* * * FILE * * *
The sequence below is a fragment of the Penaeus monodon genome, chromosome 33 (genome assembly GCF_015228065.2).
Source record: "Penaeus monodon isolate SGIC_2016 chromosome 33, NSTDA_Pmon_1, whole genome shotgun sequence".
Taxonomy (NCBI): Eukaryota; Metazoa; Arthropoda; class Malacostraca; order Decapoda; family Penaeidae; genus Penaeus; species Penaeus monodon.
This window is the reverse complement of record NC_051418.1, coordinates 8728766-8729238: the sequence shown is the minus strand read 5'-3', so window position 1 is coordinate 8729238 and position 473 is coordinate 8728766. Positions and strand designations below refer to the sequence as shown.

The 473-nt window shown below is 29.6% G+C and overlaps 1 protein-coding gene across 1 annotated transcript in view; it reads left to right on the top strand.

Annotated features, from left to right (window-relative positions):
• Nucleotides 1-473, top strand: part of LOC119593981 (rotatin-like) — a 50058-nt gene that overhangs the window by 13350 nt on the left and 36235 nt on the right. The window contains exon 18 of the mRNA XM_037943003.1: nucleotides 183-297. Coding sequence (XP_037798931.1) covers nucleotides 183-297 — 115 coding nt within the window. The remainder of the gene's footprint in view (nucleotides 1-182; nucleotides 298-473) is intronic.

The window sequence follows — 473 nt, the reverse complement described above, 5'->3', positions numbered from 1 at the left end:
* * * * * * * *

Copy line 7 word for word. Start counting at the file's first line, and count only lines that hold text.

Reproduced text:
• Nucleotides 1-473, top strand: part of LOC119593981 (rotatin-like) — a 50058-nt gene that overhangs the window by 13350 nt on the left and 36235 nt on the right. The window contains exon 18 of the mRNA XM_037943003.1: nucleotides 183-297. Coding sequence (XP_037798931.1) covers nucleotides 183-297 — 115 coding nt within the window. The remainder of the gene's footprint in view (nucleotides 1-182; nucleotides 298-473) is intronic.